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Puzl CowOrKing: Expanding, Purchasing Buildings And Raising €15m

Daniel Minchev (l), Thibaut Taittinger (m) and Alex Tokmakchiev (r) © Puzl CowOrKing
Daniel Minchev (l), Thibaut Taittinger (m) and Alex Tokmakchiev (r) © Puzl CowOrKing

The first IT only coworking space in Bulgaria Puzl CoWorKing just turned four years. Also, the end of the year in which Puzl should have launched the first new location abroad is approaching. Over a year ago co-founder Thibaut Taittinger announced their ambitious plans to expand in the CEE region and to connect the regional IT community. As we continued hearing about the expansion, but not really seeing it happen, we began to wonder – is it hard to enter another coworking market, is it hard to find the right people, is it the WeWork saga that made everyone doubt the coworking business…what is causing the delay and the silence. 

Within the past four years the space in Sofia evolved to a co-working of 7000 m2 and €2M was invested in its renovation, and there over 80 companies live and work together – startups, engineering teams of larger companies, but also freelancers. Puzl is known as the heart of the IT ecosystem in Sofia. As the location in Sofia has been developing, adding new office spaces and a new rooftop cafe-bar, the planned expansion has been lagging. Turns out, the team had to face quite different challenges from what we suspected. Yet the ambition is not stifled, as we can see in this conversation with CEO Thibaut Taittinger, COO Alex Tokmakchiev and Daniel Minchev, Puzl’s Construction Manager. 

Trending Topics: The news of Puzl expanding has been around for almost two years now. But you haven’t opened up the Budapest coworking space yet. What’s going on?

Thibaut Taittinger: We were set to start it last year. For a period of one full year, we were negotiating a big project – a few buildings of 40 000 m2. We reached an agreement and we signed the contracts and sent to the owner of the company. As we didn’t hear anything from their side,  three days later we called to hear “We are very sorry, our CEO changed his mind and decided to triple the price.” We pulled out the deal. We could have assumed the reason was that someone else showed interest to rent the space, but as of now – still, it’s abandoned. Anyway, we had to regroup and start all over. 

Now, we use Google maps to find new locations and we have a list of real estate agencies. It’s funny that through Google maps we’ve looked at close to 100 buildings, and whenever we talk to agencies – we know all about the buildings they are offering. We should probably open up a real estate agency over there (laughs).

For the past 6 months, we found two locations we really like and we’ve been doing due diligence and analyses. One of them is our priority – two buildings of 12 000 m2 we want to purchase (as a comparison the current space in Sofia is 7000 m2 – ed. n.). We have already discussed the conditions with the owner and sent the offers. The type of properties we are looking at are very hard to get as we don’t try to get random A class buildings, but something with heritage and spirit. We may build walls, but the more important part is the content and the community, and this requires a special type of place.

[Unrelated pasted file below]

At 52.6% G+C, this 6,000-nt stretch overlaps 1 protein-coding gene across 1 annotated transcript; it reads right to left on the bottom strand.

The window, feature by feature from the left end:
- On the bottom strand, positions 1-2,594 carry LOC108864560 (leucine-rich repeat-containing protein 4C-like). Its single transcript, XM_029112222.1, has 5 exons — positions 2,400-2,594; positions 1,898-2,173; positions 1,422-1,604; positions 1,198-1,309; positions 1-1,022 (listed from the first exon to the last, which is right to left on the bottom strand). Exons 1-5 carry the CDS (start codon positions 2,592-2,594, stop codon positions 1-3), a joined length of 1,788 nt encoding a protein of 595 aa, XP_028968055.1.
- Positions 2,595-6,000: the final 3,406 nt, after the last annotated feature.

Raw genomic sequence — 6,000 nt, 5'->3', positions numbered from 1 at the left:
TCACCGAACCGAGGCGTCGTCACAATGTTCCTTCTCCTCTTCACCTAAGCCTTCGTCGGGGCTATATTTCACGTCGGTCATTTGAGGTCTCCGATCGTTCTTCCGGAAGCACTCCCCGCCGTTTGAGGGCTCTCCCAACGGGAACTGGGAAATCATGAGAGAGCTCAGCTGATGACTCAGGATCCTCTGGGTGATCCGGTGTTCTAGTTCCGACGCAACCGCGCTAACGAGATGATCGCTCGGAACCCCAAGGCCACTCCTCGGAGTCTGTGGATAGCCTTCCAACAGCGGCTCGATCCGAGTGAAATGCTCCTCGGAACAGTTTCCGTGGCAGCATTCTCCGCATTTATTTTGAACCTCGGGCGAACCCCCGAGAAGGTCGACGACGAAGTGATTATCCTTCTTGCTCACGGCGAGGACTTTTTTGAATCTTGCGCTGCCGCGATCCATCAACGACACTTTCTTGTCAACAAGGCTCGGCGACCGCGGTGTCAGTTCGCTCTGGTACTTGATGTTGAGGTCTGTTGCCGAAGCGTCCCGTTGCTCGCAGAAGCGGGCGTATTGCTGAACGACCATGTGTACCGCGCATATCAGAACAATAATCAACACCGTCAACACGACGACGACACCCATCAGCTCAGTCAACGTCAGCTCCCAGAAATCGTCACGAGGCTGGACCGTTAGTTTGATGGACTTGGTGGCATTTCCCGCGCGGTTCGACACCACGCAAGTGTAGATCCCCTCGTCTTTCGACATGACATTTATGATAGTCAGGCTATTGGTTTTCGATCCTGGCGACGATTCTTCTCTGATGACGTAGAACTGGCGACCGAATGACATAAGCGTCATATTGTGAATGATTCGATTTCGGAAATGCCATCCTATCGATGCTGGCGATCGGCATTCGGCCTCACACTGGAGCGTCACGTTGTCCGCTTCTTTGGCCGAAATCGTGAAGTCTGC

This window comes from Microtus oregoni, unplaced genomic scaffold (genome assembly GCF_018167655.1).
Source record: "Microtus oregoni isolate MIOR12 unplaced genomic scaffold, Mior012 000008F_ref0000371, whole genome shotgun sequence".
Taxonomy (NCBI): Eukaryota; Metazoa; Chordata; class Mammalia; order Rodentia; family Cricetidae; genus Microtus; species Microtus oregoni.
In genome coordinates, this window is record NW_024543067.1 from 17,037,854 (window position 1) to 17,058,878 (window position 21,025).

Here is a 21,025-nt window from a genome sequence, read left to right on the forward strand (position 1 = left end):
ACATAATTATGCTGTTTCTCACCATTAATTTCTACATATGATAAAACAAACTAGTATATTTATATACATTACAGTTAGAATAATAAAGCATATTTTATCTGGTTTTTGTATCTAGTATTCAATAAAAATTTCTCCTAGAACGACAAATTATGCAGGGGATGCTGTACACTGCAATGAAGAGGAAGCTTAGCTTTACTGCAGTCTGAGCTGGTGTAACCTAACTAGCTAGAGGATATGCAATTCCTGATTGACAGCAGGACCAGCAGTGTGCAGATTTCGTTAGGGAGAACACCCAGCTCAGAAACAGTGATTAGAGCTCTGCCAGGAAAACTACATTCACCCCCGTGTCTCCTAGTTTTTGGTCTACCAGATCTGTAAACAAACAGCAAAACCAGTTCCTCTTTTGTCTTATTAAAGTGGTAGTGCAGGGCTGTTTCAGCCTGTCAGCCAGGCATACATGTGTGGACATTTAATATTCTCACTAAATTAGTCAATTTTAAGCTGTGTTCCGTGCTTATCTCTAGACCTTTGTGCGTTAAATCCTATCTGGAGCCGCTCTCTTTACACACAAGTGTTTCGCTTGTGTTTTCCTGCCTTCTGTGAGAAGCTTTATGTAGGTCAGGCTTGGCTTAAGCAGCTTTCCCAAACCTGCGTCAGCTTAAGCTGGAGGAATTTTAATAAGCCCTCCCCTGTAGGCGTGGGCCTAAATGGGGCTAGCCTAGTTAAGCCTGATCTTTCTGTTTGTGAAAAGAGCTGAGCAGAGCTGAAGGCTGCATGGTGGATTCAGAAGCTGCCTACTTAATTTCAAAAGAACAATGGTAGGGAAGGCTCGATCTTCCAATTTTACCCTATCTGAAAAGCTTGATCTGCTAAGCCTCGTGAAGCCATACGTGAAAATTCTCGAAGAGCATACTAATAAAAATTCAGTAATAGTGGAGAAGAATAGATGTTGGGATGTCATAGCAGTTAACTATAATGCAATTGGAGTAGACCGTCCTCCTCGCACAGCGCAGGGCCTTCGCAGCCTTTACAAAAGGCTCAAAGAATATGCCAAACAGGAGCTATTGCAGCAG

You were after a 40 000 m2 building?

T.T.: Well, we scaled down now, but yes. It was an incredibly beautiful building – UNESCO heritage. But the kind of difficult to get too. Actually, these are the moments when investors come quite handy. I literally got slapped on hand from my investors and forced to come back to reality and focus on places, which are still unique, but easier. 

You just said “purchase”. What does this mean? To date, Puzl has been renting the spaces. And if that’s the new plan, how much will that cost?

T.T.: Correct. It’s about 15m. It’s still undefined because we haven’t finished all the planning, but it’s between 15 and 20m. We have some soft commitments and investors. But we’ll do a mix. Probably we’ll raise some equity funding in our UK company and we’ll be raising loans. We give 8% interest per year, for a 6 years period, and during this period we’ll repay 50% of the principal on a quarterly basis. We are looking at the European VC market, not touching the US for now. 

We’ll be raising in phases. For our projects next year, we need to raise 10m. 

What’s the potential in Budapest? One would think they have a more mature ecosystem and logically more advanced coworking market.

T.T.: The potential in Budapest is bigger than the potential in Sofia, because the city is bigger and attracts more foreigners. At the moment, there are less coworking spaces than in Sofia. If I have to be honest, Sofia is one of the most competitive, if not the single most competitive, coworking markets in Central and Eastern Europe. And I’m speaking not only in terms of square meters, but also in terms of quality. Over there, the main players are Regus, NewWork and HubHub and there are several other small spaces.

Have you ever thought of a second location in Bulgaria? 

T.T.: It has come up. We haven’t done it because we felt that it was more important to take a step abroad. 

Dani: If you start opening up more spaces in Bulgaria, it’s so much easier and tempting that you wouldn’t start expanding abroad.

Where else abroad?

T.T.: Budapest, Bucharest, Prague, Vienna, Athens, Skopie, Belgrade.

Will the “IT only” strategy remain the focus for the expansion?

T.T.: The strategy is the same. In terms of growth, we’ll be releasing in phases. We should release the first 2000 m2 next summer. As soon as we release the first 2000 m2, we’ll focus on the next locations. 

We already recruited our local co-founders in Budapest.  

What does recruiting co-founders in another market mean?